Deploying a new technology is often a significant investment with anticipated returns – in savings, increased productivity and revenue enablement. There are some basic steps organizations can take to ensure a smooth and successful rollout.
- Planning with Strategy in Place
Treat the deployment like a project with requirements, features, use cases and appropriate success measures outlined.
The planning phase is fundamental in every deployment, where often the most crucial decisions are determined.
- Take Time to Test
A small-scale deployment for testing purposes can be highly beneficial – through the various learnings, lessons and risk avoidance encountered.
This allows organizations to make mistakes and self-correct quickly. Additionally, the organization can integrate the new technology with its existing business and support systems. This is a classic crawl-walk-run approach.
- Think Big
A new technology is not just a shiny new toy. It’s an enabler to achieving business goals. And this would be integral to all parts of the organization as well as the customers organization. A readiness checklist that includes sales, support, operations, legal, marketing, branding and security needs to be in place. Early involvement drives excitement and adoption. Create value proposition to the various stakeholders.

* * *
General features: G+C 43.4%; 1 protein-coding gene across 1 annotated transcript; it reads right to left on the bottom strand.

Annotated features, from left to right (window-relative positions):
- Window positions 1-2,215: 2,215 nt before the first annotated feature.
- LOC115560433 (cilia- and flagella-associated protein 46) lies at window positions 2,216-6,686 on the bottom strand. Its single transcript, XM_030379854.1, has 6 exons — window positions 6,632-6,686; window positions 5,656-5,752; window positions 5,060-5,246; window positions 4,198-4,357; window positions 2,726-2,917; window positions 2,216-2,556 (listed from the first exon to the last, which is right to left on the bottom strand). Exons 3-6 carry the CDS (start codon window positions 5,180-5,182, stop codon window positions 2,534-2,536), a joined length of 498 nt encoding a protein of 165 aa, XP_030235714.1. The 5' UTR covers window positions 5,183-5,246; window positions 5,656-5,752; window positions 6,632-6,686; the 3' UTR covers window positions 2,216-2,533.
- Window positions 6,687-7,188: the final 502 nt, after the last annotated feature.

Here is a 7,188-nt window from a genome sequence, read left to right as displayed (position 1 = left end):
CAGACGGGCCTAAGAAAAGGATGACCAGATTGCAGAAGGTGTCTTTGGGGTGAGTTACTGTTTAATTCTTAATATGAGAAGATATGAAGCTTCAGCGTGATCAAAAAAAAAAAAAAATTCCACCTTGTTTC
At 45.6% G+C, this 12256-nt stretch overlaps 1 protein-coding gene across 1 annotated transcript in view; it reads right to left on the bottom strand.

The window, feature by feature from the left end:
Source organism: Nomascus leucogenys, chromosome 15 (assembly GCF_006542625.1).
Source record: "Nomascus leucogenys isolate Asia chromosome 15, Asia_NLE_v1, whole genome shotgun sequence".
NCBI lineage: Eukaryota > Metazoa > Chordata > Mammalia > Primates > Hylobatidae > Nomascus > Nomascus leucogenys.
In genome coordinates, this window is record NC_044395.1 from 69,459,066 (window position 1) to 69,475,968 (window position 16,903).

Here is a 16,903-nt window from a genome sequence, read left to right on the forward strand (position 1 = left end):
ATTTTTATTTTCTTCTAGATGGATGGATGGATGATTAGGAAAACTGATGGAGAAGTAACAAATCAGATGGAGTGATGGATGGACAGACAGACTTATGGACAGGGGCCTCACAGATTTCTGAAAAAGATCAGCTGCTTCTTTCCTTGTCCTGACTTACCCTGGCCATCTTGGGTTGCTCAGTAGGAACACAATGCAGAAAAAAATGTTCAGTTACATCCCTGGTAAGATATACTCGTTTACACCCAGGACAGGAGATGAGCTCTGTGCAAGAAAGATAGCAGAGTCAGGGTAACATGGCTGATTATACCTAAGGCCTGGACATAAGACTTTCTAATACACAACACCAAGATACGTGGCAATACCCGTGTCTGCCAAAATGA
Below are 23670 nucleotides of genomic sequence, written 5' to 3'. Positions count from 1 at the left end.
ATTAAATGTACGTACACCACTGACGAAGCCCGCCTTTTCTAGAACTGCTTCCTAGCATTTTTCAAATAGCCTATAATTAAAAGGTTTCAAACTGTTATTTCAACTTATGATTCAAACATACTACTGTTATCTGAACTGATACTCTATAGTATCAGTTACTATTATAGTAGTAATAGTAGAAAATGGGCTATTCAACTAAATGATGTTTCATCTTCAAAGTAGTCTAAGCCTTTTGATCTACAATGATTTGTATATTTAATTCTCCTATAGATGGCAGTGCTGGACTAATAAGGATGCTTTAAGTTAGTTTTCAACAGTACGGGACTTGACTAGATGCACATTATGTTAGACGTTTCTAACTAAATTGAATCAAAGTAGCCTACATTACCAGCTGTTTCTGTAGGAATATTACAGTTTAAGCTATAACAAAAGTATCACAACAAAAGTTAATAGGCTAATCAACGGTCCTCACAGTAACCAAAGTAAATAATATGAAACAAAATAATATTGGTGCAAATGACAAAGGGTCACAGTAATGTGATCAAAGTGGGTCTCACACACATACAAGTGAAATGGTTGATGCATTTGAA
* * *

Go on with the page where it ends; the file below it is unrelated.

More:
- Security as a Deterrent, Not as a Remedy
Enterprises and organizations now identify security as a key requirement for any deployment. Identify security requirements aligned to the corporate strategy as well as the IoT use cases. Some IoT use cases require more stringent security as verticals drive adherence and compliance to regulated standards. There is additional need to safeguard data as malicious acts of cybercrime often target personal data and industrial information.
- The Internet is Not the Only Path for IoT
Almost all IoT traffic is transacted over the public internet. But the internet is not architected for security and does not assure availability. It only offers best effort services and cannot support use cases requiring high bandwidth and low latency. Alternative solutions like a secure private network or secure cellular connectivity enable use cases, providing coverage, mobility as well as security all while keeping the IoT data off the public internet.
IoT offers huge potential for organizations, tying in devices at the edge, using various communications technologies to access applications in a cloud environment. With its high level of automation, digitization and virtualization, IoT enables organizations and its extended ecosystem a variety of benefits. Planning ahead, aligning the crucial people, tools and processes in the organization can lead to a successful and robust rollout.
What lessons have you learned from your IoT deployment? Leave me a comment below so we can continue the conversation.
Kathiravan Kandasamy is Senior Director of Product Management at Syniverse.